Chinese hackers, possibly using phishing software, reportedly broke into the New York Times’s computer network four months ago and installed malware that enabled them to access the personal computers of 53 employees. All indications are that the attack is a response to the paper’s investigation, led by Shanghai bureau chief David Barboza, into premier Wen Jiabao’s family fortunes. The NY Times says its computers were compromised as far back as September 13, just as they were wrapping up reporting for the Wen piece, which was published on October 25.
The concern here should not be for the New York Times, which had nothing stolen and no one harmed (and whose employees, frankly, should know better than to get phished). Near the middle of the NY Times’s four-page article, this:
What they appeared to be looking for were the names of people who might have provided information to Mr. Barboza.
Like a vindictive gangster, they were after informants. Chinese agents were after Chinese sources who could then be punished, since — like cops — the NY Times’s reporters are off limits. What we have is a high-level government equivalent of the street code “snitches get stitches.” Does anyone still wonder why journalists here are so rarely privy to leaked information from inside Zhongnanhai, China’s central government compound?
Thankfully, it appears that the New York Times used no anonymous sources for their Wen story:
Mr. Barboza’s research on the stories, as reported previously in The Times, was based on public records, including thousands of corporate documents through China’s State Administration for Industry and Commerce. Those documents — which are available to lawyers and consulting firms for a nominal fee — were used to trace the business interests of relatives of Mr. Wen.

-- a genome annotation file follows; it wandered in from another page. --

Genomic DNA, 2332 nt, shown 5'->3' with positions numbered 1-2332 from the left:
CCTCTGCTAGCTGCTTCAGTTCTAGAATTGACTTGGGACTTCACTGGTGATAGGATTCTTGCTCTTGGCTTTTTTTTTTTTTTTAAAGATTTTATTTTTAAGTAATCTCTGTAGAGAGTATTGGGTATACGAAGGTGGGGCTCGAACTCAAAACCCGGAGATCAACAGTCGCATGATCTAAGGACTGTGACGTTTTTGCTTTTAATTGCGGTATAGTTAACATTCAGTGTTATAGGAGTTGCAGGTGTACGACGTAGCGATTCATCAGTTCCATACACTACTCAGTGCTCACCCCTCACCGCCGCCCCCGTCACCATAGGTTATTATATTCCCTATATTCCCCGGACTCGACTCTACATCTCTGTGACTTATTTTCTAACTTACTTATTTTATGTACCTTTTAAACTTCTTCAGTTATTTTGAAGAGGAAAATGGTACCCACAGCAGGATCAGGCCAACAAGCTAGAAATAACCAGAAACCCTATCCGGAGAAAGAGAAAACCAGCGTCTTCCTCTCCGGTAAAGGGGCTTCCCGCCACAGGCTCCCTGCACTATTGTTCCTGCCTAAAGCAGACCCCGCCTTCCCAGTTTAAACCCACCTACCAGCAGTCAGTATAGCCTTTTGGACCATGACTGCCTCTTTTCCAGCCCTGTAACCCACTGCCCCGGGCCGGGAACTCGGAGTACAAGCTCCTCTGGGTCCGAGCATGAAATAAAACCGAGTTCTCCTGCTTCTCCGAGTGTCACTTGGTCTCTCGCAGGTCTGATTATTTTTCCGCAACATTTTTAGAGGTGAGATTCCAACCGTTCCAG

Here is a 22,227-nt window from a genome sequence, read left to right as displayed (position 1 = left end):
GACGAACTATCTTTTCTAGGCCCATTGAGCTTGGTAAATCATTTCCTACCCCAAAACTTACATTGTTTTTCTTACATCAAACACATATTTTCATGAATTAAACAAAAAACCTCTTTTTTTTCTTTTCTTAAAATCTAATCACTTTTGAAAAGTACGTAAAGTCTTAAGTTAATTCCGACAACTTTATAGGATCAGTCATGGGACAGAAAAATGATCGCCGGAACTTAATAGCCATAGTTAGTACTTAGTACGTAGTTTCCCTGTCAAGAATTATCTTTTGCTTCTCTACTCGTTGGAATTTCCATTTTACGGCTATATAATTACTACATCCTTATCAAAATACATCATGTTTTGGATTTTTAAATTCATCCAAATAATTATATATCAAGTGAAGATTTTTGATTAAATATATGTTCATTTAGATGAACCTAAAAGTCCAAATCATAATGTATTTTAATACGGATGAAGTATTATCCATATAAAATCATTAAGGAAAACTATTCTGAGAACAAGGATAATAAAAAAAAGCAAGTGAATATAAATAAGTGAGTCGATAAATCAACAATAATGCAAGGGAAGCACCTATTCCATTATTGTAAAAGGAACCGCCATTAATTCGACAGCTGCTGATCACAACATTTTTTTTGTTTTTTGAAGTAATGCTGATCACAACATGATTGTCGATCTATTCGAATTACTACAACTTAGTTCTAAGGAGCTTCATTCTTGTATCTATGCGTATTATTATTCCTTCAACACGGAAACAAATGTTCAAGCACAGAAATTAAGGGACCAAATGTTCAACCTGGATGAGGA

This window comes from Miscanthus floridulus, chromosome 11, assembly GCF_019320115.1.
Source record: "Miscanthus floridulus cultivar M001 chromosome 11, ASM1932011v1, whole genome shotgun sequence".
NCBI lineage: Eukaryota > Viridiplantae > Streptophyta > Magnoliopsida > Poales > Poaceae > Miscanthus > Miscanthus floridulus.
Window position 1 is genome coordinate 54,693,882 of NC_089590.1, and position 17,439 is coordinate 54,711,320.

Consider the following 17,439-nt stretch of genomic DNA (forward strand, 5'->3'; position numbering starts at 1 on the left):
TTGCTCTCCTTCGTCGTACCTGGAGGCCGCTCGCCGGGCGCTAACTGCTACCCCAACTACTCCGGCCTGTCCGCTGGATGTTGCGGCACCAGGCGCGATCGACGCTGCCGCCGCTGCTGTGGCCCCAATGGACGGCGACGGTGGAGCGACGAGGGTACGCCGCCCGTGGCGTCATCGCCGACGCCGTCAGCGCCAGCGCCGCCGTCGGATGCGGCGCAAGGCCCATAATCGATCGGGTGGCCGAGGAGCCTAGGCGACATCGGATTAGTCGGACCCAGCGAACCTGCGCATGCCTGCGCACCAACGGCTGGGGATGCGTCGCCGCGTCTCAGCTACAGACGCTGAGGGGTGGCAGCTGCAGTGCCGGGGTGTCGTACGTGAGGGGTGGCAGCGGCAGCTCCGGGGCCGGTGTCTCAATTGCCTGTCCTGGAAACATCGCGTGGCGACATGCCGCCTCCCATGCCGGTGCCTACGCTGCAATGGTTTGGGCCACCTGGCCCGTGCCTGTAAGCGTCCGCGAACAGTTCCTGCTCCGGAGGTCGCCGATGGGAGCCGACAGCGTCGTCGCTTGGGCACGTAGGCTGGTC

But this case vividly illustrates the difficulty of doing investigative reporting here. Journalists, like beat-level cops in American urban areas, seem woefully ill-equipped to protect their sources, who bear too much risk.
Also, this bit can’t be very comforting:
“They could have wreaked havoc on our systems,” said Marc Frons, the Times’s chief information officer. “But that was not what they were after.”
The attack came after the government issued ominous warnings:
After The Times learned of warnings from Chinese government officials that its investigation of the wealth of Mr. Wen’s relatives would “have consequences”…
Consequences. Think Bobby Baccalieri of The Sopranos walking into a bar, taking two shots of Wild Turkey, and pointing to his head to indicate where a bullet goes.
You can’t accuse the Chinese of not knowing gamesmanship, a bit of tit for tat — you investigate our leader, we’ll spy on yours. You hurt his family, we’ll hurt yours.
The glaring difference, of course, is Wen Jiabao is one of the most powerful people in a country of 1.4 billion. Someone should probably hold him accountable, right? You disagree, Central Politburo?
For the record, China denies it hacked the New York Times.
Asked about evidence that indicated the hacking originated in China, and possibly with the military, China’s Ministry of National Defense said, “Chinese laws prohibit any action including hacking that damages Internet security.” It added that “to accuse the Chinese military of launching cyberattacks without solid proof is unprofessional and baseless.”